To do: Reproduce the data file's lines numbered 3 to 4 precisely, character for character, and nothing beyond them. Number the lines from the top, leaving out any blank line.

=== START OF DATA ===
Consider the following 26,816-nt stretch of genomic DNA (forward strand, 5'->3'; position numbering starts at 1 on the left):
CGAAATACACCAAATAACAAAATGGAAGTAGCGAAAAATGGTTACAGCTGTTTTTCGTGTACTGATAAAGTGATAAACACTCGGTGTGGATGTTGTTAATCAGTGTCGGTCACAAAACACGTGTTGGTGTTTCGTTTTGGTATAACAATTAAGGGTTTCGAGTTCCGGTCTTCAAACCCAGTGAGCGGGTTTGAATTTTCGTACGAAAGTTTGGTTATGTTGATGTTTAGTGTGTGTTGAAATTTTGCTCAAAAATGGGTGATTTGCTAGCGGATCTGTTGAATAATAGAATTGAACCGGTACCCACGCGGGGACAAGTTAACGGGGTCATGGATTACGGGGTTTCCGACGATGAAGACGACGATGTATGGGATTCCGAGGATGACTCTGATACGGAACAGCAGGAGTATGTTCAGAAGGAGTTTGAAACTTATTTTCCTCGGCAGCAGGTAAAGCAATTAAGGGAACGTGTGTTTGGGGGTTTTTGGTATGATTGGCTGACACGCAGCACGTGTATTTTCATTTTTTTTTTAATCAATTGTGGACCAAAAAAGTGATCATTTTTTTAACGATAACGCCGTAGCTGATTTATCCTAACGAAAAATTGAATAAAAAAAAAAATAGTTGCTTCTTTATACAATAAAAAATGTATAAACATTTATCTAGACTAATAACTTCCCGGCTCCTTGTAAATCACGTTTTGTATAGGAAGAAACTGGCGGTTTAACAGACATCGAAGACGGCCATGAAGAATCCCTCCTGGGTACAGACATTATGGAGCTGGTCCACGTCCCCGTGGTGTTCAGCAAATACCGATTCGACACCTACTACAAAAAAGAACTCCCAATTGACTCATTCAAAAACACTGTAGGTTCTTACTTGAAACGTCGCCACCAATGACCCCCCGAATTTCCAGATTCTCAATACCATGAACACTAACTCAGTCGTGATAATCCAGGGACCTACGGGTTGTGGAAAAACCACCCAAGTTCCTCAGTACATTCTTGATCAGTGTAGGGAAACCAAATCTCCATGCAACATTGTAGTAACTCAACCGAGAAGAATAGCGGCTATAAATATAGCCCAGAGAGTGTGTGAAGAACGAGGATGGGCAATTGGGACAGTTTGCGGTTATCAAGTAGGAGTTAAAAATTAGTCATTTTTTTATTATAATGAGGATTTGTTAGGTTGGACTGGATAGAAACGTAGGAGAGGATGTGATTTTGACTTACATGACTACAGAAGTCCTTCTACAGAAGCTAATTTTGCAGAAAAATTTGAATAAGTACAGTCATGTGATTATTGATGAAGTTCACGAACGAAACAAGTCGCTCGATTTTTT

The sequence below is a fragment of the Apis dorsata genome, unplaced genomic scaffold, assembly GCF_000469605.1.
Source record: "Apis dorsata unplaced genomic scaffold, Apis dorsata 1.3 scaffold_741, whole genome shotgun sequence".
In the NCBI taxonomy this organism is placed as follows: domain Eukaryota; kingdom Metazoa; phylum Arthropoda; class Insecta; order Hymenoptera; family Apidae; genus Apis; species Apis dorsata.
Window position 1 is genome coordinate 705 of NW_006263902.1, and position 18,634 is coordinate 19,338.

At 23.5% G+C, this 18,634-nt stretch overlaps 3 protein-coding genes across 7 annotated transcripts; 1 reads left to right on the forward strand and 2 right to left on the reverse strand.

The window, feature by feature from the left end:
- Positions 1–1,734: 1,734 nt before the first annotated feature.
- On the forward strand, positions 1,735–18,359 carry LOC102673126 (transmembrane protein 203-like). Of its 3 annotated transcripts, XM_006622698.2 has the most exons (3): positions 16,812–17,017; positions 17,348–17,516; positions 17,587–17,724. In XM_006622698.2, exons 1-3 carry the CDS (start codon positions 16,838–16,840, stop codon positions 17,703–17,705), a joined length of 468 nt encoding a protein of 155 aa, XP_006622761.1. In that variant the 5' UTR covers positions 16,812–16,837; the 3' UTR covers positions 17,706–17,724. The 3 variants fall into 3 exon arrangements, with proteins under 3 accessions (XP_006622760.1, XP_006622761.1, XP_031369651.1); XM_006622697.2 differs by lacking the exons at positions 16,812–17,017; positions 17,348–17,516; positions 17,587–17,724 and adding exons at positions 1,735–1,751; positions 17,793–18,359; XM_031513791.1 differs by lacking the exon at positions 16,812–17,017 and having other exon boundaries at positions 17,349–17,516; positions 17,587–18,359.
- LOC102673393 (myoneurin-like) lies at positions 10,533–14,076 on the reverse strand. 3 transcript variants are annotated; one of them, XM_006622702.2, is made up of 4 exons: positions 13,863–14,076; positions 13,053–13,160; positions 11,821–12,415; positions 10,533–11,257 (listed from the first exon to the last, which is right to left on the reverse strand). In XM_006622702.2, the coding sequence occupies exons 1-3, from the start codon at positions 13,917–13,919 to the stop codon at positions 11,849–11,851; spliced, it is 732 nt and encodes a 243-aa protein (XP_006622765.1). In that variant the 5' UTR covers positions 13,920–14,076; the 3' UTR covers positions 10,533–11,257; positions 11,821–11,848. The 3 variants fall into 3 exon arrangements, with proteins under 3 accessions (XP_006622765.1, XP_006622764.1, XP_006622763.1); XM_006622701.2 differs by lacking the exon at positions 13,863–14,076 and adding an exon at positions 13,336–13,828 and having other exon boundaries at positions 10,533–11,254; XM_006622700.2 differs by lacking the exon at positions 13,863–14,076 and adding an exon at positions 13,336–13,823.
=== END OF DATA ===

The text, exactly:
The sequence below is a fragment of the Apis dorsata genome, unplaced genomic scaffold, assembly GCF_000469605.1.
Source record: "Apis dorsata unplaced genomic scaffold, Apis dorsata 1.3 scaffold_741, whole genome shotgun sequence".